Posts Tagged ‘osaka’
Yummmmmm. The dessert above is a mango sorbet, which was a perfect finish to the Sushi and Shabu Shabu dinner we had with friends at a restaurant in the Gion area of Kyoto, Japan. I never saw the bill for this meal, or any meal for that matter during our stay with our hosts. My friends never let me pay for anything when I was with them! If they ever visited me in the States, you can bet I’d return the favor. I can’t remember ever being treated so nicely by anyone…
You know what one of my favorite things about Japan is? Don’t laugh! The vending machines:
There are literally thousands upon thousands of vending machines like this one sprawled out all over Japan. You can’t hide from them! I even saw them standing alone, often on unpaved roads, in the more remote areas I stayed at, outside of any major city. When I first arrived in Japan on vacation this year, I didn’t pay much attention to them. I quickly discovered, however, that the machines serve up cans of cold AND hot drinks. Yeah!
It was an unusually cold spring in Japan during our visit, and so nearly every time I’d walk by these vending machines, I’d reach down in my pocket for my 120 yen and grab me a hot little can of coffee. My Japanese friends found this to be pretty amusing, and every time they’d see a machine, they’d say “Hey Jonathan, time for coffee!”
Of course, all this coffee drinking meant more trips to the restroom. No problem! Seems like the restrooms in Japan are as easy to find as these vending machines. They’re everywhere! Very convenient.
What really amazed me though, were the lack of public garbage cans. We have them all over the place in San Francisco, and they apparently don’t help much because there’s a ton of litter on the streets here (and in most US cities for that matter). When I was in Tokyo, however, every time I’d buy something and eat/drink it on the go, I’d have so much trouble finding a place to throw the trash away, and would usually end up carrying whatever it was with me until I got back to my hotel room. You’d think that the lack of public garbage cans would mean lots of trash on the street right? Wrong. At least in the places I visited, I saw little to no litter, especially compared to what I see on the streets where I live.
Kinda random, but I spotted the image above in my archives and wanted to post it. I love Japanese sports cars! This one was parked outside my friend’s house in Osaka. Honda sells a similar car in the US, but with a different front end design that, in my opinion, is not nearly as cool as this one. Do you see any trash in the gutter to the right? Me neither!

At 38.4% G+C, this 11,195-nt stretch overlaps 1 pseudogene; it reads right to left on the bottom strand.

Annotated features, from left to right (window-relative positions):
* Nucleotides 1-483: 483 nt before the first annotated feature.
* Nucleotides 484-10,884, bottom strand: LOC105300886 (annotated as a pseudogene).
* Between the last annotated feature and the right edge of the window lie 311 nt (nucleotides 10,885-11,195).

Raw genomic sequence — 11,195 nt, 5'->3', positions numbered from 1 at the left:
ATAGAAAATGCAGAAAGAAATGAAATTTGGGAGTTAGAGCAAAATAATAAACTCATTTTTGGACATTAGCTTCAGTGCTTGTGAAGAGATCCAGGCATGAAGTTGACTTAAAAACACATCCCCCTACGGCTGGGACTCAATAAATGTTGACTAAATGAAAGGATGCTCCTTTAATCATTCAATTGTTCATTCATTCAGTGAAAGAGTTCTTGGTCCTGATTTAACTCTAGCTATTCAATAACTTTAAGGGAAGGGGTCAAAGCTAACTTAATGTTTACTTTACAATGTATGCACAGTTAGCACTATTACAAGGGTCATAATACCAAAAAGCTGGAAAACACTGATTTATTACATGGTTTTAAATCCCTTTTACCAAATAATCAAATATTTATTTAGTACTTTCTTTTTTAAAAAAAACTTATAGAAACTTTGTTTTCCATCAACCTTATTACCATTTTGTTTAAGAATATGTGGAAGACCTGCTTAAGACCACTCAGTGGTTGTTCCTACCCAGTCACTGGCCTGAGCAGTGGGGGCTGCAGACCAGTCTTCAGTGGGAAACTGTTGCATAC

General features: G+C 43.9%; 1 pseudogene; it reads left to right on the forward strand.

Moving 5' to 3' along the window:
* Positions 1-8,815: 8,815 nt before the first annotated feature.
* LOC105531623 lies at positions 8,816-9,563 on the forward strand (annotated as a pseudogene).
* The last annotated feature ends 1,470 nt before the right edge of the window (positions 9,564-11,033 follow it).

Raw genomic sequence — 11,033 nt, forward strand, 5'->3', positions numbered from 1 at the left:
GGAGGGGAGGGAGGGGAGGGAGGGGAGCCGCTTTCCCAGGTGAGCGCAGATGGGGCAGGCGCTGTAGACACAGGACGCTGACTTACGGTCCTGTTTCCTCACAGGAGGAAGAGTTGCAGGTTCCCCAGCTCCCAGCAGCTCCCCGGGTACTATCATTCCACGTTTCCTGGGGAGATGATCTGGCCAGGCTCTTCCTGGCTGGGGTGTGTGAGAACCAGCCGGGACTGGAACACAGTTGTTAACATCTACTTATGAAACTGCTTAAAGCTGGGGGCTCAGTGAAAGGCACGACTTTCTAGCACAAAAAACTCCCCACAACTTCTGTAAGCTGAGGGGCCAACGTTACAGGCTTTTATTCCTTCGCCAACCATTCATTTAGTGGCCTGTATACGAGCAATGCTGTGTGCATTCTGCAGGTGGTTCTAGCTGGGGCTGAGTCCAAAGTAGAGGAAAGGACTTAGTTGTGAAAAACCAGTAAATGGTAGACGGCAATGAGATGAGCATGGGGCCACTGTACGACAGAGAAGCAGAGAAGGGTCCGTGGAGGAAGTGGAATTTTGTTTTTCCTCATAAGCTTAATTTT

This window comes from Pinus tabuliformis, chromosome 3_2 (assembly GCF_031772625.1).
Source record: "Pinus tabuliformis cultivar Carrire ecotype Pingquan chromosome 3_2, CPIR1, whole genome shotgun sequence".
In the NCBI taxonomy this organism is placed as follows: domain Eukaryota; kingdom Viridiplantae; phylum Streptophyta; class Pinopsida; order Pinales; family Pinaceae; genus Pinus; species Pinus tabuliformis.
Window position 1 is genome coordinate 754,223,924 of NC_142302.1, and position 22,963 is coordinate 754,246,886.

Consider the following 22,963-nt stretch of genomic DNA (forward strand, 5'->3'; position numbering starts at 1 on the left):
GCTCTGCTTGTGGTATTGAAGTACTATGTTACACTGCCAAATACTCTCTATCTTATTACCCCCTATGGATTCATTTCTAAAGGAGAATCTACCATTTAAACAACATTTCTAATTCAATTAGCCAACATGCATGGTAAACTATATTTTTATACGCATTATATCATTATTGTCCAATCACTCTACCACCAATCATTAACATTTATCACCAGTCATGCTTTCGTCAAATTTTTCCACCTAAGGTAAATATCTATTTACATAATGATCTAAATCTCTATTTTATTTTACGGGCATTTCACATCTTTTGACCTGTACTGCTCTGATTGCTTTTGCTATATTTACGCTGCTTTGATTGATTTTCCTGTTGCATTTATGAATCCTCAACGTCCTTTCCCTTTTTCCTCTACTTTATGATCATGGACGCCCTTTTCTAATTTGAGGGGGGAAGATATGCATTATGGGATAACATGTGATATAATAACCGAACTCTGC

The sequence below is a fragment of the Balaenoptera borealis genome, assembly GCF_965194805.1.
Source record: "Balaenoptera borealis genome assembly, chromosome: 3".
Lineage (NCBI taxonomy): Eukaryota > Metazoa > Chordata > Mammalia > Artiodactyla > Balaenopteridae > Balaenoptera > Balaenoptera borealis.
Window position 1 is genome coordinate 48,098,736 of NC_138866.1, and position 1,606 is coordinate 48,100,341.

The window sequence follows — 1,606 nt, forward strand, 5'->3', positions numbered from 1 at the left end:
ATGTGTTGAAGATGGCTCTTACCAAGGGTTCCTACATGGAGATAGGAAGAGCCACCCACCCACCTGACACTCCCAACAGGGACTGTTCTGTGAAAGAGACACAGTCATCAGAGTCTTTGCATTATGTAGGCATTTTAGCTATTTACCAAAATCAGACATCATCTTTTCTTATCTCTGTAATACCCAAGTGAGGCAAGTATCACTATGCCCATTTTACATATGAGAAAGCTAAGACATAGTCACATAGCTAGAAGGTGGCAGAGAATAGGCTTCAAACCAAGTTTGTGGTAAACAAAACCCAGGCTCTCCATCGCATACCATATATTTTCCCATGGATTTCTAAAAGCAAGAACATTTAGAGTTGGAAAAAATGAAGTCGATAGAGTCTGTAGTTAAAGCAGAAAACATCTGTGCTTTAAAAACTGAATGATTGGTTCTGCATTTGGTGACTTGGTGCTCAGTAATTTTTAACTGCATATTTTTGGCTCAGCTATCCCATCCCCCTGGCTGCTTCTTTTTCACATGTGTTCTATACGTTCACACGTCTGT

Yesterday I received a meticulously wrapped package from Japan in the mail: a pair of photo books that I purchased from Akane Ono, a very talented photographer I know through Flickr. Akane is primarily a chemical (film) shooter, which in itself impresses me a lot because I haven’t touched film in more than a decade and I think I’d be afraid to try it again! The kind of look that can achieved with film, however, can have a very organic and grainy feel that is often very difficult if not impossible to replicate digitally. She seems to do an immense amount of travel, as her photo books present images from places like Bangkok, Osaka, Tunisia, Taipei, Cebu, Hong Kong, and Santorini, to name a few. Yet her style is very cohesive, and she has a very distinct and focused point of view as a photographer. Why?
Because, as she describes in her Neco Tabi #1 photo book, despite the beautiful surroundings and interesting, new people she encounters in her travels, she finds herself drawn to the local cats that roam the streets of the beautiful destinations she finds herself in. The resulting photography is a wonderful collection of beautiful images of fascinating environments that just happen to have cats in them!
As I flip through the pages of Neco Tabi #1 and #2 (both for sale on Akane’s Website), it amazes me that the street scenes and landscapes she captures would be very pretty even if they didn’t feature little feline critters, and so it boggles me how she is able to create these fantastic compositions AND make sure there are also cats in each shot. That’s what I call artistic vision. I often hear that it’s a great creative exercise to give yourself photographic assignments that focus on something specific, as it can enhance your creativity. It seems that because of her specific dedication to meeting new feline friends in different parts of the world, Akane has simply developed a natural ability to interact with and photograph these creatures in a very creative and sort of photo-journalistic way.